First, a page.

Lesotho goes to the polls for the third time in five years today, Saturday June 3, in a fresh attempt to bring some political stability to the troubled mountain kingdom, but an outright winner among the 25 contesting parties remains unlikely – suggesting another cobbled-together coalition government and potentially more instability down the line.
The major players come Saturday remain the current heavyweights and includes the Democratic Congress (DC) of outgoing Prime Minister Pakalitha Mosisili whose seven-party coalition lost a March vote of no confidence sponsored by four opposition parties that resulted in Mr Mosisili deciding to ask King Letsie III to dissolve Parliament and force fresh elections rather than hand power to the opposition grouping that included a breakaway faction of his own party.
Other major parties include the would-be-kings Tom Thabane of the All Basotho Convention (ABC) and the newly-established Alliance of Democrats (AD) headed by Monyane Moleleki – once Mr Mosisili’s deputy in the DC.
The ABC and AD are expected to be joined by two other smaller parties in a potential coalition government, while the DC has an agreement with outgoing Deputy Prime Minister Mothetjoa Metsing’s Lesotho Congress for Democracy (LCD) and the Popular Front for Democracy (PFD).
The latter grouping has agreed a one-candidate strategy in the 80 directly-elected constituencies, with the DC fielding 54 candidates, the LCD 25 and one to the PFD – that of party leader Lekhetho Rakuoane.
This election sees the emergence of several new parties with unproven track records but with some apparent appeal.
These include the AD party formed in January and two other newcomers – the Truth Reconciliation Unity (TRU) party and the Movement for Economic Change (MEC) – all three of which split from the major groupings.
Mr Moleleki broke away from the DC to form the AD, while the former All Basotho Convention (ABC) deputy leader, Tlali Khasu, left to form the TRU and former secretary general of the LCD, Selibe Mochoboroane, quit to establish the MEC.
The performance of these untested parties and their eventual role in any coalition suggest an even more unpredictable outcome this time around.
Then there are the as yet unaligned former coalition partners of the DC that have no deal in place – such as the Marematlou Freedom Party (MFP), the Basotho Congress Party (BCP), the National Independent Party (NIP), and the Lesotho People’s Congress (LPC).
There are around a dozen or more even smaller parties that could make the formation of a ruling coalition an even muddier affair – raising the possibility that up to 10 parties could be melded into a single entity.
None of this suggests a stable, enduring coalition government is likely to emerge from Saturday’s poll and most of the political leaders involved have already demonstrated an inability to work together and an unhealthy appetite for power.
The one exception is the newly-formed MEC set up after some leaders split from the LCD. Its leader, Mr Mochoboroane (39), is the youngest by far among the main party leaders. Local media describe him as a “man of action” based on his previous roles as minister of energy and then as minister of small business.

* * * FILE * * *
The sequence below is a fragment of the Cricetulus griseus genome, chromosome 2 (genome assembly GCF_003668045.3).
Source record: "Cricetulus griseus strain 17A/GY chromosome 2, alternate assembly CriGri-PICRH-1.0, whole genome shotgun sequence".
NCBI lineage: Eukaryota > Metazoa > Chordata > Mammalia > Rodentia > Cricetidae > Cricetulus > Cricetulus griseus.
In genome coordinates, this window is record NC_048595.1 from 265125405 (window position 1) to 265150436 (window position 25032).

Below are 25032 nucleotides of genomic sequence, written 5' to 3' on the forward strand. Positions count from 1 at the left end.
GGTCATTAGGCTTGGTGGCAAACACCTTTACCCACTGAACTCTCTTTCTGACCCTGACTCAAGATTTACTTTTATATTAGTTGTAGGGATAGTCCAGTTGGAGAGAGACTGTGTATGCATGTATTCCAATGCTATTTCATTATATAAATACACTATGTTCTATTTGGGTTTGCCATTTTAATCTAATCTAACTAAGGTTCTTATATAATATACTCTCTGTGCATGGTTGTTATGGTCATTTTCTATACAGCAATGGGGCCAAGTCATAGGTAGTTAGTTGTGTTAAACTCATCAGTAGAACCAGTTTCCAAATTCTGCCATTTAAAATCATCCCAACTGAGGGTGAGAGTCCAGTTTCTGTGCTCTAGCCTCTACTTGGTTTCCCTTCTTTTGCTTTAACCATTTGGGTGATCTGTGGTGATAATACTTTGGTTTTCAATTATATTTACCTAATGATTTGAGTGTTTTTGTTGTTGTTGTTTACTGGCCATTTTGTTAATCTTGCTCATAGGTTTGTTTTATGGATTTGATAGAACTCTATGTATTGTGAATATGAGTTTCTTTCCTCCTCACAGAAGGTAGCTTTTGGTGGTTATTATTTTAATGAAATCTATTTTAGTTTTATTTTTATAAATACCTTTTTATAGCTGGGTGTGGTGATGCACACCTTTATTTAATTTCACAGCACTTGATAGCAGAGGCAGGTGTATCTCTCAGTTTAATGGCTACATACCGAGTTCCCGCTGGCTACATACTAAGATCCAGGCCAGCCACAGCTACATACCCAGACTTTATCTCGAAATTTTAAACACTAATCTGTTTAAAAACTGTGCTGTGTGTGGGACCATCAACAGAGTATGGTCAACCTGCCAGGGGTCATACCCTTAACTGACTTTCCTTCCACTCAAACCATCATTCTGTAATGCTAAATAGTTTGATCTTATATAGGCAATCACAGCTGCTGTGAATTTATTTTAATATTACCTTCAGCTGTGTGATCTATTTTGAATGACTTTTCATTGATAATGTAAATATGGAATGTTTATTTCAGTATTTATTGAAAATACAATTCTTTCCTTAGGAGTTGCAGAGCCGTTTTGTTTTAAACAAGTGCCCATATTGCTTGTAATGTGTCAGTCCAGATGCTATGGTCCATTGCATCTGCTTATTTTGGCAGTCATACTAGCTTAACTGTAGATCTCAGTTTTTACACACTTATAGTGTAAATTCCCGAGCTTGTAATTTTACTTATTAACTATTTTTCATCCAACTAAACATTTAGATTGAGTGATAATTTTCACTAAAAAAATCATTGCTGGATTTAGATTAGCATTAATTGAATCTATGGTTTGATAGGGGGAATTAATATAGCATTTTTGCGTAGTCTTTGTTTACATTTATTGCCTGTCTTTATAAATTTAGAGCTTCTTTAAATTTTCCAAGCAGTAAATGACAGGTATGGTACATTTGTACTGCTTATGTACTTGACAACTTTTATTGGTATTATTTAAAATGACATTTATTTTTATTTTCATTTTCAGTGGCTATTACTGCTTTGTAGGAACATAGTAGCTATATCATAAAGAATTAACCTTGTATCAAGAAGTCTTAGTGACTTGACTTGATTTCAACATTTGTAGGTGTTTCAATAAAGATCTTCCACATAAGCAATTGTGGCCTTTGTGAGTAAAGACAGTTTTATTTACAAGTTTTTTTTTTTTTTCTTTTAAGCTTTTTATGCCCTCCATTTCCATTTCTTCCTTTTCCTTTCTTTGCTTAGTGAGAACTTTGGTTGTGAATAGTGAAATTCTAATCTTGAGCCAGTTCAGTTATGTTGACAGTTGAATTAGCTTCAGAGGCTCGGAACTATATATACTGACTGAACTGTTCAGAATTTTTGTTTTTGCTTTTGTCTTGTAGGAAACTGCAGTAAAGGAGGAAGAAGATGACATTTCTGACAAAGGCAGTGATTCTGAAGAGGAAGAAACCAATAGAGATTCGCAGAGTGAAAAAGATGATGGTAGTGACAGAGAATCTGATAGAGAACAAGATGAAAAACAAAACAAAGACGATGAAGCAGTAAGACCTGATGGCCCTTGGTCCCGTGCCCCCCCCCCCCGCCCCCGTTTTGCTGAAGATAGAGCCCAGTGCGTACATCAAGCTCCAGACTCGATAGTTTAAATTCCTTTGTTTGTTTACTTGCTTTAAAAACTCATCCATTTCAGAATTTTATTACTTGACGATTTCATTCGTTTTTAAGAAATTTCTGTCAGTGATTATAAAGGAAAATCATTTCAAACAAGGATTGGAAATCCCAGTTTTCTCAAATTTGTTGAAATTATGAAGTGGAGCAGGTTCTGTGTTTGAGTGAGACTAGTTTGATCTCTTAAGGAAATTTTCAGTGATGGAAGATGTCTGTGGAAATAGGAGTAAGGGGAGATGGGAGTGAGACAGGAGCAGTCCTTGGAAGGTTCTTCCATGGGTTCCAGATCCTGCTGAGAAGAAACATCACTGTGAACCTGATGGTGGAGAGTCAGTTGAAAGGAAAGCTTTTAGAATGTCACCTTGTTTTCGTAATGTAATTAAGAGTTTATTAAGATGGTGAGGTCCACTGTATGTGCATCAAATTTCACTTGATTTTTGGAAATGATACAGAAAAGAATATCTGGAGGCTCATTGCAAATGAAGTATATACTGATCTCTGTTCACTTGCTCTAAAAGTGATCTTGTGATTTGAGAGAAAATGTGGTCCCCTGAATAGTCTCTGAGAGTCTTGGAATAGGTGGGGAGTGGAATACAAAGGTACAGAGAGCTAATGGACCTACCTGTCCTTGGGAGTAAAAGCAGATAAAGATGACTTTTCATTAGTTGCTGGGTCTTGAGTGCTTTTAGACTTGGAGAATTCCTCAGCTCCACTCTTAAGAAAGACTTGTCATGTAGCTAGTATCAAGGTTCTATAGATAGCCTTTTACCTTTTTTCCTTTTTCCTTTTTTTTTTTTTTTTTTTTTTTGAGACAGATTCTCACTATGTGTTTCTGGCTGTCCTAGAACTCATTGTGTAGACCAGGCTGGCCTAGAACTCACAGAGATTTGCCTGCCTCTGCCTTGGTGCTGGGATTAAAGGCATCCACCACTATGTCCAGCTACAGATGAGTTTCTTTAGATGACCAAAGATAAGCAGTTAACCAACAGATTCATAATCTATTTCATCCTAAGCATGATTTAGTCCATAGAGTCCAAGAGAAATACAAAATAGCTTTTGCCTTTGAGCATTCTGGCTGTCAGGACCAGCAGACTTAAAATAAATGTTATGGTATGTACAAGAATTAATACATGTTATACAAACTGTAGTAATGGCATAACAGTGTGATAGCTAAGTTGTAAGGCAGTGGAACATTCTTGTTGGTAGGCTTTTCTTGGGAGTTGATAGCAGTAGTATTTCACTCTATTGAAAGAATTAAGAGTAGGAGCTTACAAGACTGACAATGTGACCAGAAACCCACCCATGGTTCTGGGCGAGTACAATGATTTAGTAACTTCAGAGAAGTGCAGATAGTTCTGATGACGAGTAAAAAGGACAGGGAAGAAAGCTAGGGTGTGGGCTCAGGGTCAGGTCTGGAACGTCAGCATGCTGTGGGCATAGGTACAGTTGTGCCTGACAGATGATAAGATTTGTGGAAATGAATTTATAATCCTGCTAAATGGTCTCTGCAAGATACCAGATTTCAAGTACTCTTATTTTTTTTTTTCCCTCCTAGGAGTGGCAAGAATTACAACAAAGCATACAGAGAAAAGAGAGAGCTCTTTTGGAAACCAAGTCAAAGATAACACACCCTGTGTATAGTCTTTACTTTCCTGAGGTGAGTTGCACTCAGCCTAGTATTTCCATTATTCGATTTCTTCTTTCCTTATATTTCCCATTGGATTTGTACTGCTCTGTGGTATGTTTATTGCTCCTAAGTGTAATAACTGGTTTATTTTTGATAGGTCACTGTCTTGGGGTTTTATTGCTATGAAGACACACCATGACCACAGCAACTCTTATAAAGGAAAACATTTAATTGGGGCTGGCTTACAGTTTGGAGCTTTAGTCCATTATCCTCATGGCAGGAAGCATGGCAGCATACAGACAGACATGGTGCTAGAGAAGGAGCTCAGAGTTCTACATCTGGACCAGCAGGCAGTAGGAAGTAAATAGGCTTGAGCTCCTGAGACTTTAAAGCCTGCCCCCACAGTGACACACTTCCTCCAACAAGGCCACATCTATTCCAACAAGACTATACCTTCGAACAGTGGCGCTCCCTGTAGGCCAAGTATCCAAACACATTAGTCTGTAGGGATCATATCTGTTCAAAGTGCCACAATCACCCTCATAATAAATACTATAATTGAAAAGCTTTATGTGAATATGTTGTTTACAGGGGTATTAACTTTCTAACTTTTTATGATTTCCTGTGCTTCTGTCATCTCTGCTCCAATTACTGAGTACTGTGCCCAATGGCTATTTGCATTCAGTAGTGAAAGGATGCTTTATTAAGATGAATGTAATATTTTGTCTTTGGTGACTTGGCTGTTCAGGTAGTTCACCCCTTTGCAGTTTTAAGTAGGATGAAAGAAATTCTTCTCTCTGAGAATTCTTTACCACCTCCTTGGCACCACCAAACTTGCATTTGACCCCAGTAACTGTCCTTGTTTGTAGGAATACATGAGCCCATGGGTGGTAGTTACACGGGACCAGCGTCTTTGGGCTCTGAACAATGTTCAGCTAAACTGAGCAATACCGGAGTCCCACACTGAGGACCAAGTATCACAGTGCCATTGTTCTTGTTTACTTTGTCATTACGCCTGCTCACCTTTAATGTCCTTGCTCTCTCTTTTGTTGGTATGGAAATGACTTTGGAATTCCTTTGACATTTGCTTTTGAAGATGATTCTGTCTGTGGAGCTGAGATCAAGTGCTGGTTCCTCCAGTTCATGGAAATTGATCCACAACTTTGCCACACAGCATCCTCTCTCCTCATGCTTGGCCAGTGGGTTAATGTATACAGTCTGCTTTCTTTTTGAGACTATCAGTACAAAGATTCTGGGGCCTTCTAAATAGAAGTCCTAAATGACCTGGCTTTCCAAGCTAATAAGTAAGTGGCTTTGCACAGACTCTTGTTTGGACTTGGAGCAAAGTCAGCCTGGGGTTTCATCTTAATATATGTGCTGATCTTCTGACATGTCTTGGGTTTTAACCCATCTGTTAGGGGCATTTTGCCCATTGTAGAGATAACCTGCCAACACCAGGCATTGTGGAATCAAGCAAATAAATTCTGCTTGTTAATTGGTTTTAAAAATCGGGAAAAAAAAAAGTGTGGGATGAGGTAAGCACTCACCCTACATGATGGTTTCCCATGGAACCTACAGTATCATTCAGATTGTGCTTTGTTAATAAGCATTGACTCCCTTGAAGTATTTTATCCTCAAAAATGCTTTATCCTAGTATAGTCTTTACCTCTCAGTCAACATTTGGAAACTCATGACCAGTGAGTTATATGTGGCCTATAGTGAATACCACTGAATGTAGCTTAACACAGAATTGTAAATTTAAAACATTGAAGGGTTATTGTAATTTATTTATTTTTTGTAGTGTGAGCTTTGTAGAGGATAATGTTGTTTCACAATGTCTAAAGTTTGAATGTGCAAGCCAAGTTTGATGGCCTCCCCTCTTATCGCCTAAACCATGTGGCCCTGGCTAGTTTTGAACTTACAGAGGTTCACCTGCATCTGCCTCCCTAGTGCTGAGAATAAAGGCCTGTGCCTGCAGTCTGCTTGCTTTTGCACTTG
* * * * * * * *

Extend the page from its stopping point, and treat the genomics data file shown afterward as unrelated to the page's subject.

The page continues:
The possibility of a single party gaining an outright victory in the elections – that would need 61 out of the 80 directly-elected constituencies and the additional 40 seats distributed by proportional representation – is remote.
But, given this is Lesotho, it is not impossible.
Mr Thabane is among those confident of an outright victory, but he too has hedged his bets with the mechanisms of a coalition in place with him as prime minister once again, but there is no agreement on that small matter with his major potential partner, the AD and Mr Moleleki.
Mr Thabane told South African media this week that he expected to win at least 60 of the 80 constituencies and emerge on top.
Despite the high stakes and a recent record of violence, we expect Saturday’s poll and the immediate aftermath to be largely peaceful despite security concerns heightened by some opposition party claims the military was preparing a coup in the event Mr Mosisili loses.
That remains unlikely in the short to medium term but will return as a possibility in the event of another protracted bout of instability and infighting among political parties.
The Lesotho Defence Force (LDF) this week dismissed allegations it was planning to stage a coup in the event that the current government loses the elections.
While sporadic violence is possible during this weekend’s vote and the subsequent counting period with the all-but-guaranteed allegations of rigging by losing parties, we do not expect any major confrontation and anticipate that the elections will go off largely peacefully if less than perfectly.
The problems will begin with losing parties rejecting the results, but again we expect the overall outcome to be credible and reflect the general will of the Lesotho people.
Since an outright electoral victory remains unlikely, we will once again enter coalition country and since we are dealing largely with the same crop of leaders who have failed on two previous occasions in the past few years to hold a government together, the prospects this time are unfortunately no brighter.
Leadership and position squabbles are not far down the line and the larger the coalition, the more likely it will be weak and unstable.